Talking about beer – I was pleased to see a trio of craft beers from the Boyne Valley Brewery on show. Aine O’Hara is not only the head brewer at this new facility – she is also the master distiller too! I’ll look forward to tasting some Boann Distillery Whiskey in the next few years!
Kelly’s Bar is situated beside the Grand Canal only a short walk from the Tullamore DEW Visitors Centre. The canal aided the whiskey distilling trade in 1820’s Tullamore when barley, peat and coal was shipped in to the 2 working distilleries – with the whiskey produced going out to Dublin or Limerick for onward distribution.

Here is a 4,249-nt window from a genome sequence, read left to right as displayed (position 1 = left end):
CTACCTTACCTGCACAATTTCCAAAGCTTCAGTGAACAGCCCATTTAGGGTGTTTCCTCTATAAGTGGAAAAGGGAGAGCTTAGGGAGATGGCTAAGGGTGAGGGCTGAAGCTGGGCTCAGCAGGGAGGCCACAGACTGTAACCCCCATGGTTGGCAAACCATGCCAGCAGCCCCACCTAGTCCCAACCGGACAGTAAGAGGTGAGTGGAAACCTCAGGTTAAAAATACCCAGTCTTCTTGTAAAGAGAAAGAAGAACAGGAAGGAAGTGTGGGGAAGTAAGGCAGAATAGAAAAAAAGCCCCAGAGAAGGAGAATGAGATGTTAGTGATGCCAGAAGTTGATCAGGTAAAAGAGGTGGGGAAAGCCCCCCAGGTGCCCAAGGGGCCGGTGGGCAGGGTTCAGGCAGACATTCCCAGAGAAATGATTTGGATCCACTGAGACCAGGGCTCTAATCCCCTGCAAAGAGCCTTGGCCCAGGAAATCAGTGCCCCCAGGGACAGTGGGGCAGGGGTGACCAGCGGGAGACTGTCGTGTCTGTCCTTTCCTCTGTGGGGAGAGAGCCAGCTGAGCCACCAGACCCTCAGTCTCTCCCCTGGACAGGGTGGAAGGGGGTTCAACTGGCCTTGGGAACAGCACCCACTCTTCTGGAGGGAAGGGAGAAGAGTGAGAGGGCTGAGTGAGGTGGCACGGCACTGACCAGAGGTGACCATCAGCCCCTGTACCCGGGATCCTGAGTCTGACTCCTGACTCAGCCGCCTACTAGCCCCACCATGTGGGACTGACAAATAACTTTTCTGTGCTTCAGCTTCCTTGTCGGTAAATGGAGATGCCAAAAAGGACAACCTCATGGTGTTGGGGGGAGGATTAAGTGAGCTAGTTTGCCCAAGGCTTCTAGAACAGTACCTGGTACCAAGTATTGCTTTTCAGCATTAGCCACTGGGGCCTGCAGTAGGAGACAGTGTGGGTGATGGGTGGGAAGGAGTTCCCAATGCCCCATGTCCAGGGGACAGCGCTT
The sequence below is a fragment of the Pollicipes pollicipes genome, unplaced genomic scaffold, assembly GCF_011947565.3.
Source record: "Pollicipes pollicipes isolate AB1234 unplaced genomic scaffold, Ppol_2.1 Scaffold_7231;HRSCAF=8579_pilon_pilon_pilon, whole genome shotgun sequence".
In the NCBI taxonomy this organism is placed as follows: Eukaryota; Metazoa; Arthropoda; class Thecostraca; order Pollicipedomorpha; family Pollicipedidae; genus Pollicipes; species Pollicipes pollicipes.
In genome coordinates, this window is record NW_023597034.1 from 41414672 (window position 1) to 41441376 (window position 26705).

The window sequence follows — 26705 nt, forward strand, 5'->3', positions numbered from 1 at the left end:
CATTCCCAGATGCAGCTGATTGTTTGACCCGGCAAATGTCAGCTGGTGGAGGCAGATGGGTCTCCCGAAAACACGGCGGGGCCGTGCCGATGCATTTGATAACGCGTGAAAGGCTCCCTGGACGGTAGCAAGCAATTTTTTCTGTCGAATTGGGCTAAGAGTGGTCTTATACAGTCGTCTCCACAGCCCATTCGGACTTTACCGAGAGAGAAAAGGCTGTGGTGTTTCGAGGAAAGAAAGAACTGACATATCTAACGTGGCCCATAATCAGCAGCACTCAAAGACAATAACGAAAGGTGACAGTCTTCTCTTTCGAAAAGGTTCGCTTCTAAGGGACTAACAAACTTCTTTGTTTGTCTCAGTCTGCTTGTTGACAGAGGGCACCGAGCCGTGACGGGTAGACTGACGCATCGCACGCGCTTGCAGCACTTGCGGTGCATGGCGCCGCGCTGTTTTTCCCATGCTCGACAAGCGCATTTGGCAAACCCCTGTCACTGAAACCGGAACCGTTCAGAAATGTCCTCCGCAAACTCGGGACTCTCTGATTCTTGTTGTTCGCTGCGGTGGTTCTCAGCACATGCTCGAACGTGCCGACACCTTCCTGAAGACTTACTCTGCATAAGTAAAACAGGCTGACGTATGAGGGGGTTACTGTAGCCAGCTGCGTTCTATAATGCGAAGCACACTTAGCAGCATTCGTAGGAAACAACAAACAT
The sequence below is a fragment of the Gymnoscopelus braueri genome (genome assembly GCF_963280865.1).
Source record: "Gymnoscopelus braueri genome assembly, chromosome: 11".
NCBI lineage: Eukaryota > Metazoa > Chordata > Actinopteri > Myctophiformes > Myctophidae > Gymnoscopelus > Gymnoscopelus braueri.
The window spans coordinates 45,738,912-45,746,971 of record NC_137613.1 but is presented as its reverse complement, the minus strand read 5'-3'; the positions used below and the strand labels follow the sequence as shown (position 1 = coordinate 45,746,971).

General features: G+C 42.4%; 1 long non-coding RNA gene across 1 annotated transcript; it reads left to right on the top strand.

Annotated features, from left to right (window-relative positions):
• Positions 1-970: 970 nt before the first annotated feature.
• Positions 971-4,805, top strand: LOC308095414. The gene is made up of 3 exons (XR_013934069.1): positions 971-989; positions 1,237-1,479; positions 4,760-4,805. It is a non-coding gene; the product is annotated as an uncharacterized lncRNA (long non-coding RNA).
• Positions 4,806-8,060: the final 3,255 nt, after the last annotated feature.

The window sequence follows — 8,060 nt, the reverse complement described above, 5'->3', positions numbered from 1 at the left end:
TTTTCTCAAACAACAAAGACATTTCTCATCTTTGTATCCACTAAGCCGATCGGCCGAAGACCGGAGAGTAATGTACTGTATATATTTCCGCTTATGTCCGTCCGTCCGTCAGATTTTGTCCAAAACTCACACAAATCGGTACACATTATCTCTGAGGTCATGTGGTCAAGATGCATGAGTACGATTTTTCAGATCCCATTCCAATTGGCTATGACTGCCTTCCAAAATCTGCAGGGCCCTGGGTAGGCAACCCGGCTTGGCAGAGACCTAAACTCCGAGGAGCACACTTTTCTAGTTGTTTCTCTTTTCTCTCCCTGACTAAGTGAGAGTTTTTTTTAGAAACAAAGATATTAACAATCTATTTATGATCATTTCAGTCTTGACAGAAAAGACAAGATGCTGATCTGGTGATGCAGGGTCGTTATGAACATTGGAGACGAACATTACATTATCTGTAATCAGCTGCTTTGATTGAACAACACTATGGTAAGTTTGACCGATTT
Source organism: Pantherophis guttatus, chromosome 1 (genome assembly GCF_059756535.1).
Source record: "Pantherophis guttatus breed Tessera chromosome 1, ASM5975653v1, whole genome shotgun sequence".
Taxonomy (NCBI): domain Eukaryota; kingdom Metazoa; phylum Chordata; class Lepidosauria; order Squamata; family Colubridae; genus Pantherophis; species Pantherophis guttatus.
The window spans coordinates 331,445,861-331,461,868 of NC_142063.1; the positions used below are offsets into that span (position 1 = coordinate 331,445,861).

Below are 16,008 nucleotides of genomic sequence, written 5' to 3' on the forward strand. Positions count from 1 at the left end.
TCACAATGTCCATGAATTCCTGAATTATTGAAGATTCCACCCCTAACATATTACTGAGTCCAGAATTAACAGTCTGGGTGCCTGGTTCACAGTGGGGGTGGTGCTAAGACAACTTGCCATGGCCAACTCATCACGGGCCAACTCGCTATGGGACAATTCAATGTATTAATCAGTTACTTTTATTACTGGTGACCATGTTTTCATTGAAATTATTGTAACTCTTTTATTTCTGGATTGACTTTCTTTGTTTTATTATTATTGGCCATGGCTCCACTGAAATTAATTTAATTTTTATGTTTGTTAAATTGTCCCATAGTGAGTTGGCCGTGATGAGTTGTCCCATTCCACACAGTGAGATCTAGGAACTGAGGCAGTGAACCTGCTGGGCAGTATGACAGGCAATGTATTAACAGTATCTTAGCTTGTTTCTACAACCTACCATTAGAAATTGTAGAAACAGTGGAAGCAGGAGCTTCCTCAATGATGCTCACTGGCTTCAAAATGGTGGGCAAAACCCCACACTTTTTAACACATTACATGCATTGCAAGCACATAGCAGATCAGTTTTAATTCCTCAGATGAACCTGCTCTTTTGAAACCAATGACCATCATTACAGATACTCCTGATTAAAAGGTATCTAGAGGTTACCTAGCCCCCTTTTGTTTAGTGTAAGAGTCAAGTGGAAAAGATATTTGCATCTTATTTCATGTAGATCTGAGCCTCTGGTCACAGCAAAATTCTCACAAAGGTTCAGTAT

The canal makes a very pleasant walk in fine weather. Perhaps best undertook before you indulge a little in Kelly’s!
This blog sends out congratulations to the very happy marriage and highly enjoyable ceremony of Paul and Shazan.
A uniting of two people from diverse backgrounds and countries whose combination is greater than the sum of their individual parts.
In attending the joyous event, I brought along something OLD for the occasion – and how older can you get than a specially bottled whiskey from the oldest working distillery in the world?
Like a good marriage – a good blended whiskey brings together diverse spirits – in this case single malt and single grain – that when combined bring about a happy taste experience. The flag bearing Kilbeggan Blend from the Kilbeggan/Cooley distilleries certainly does that in style!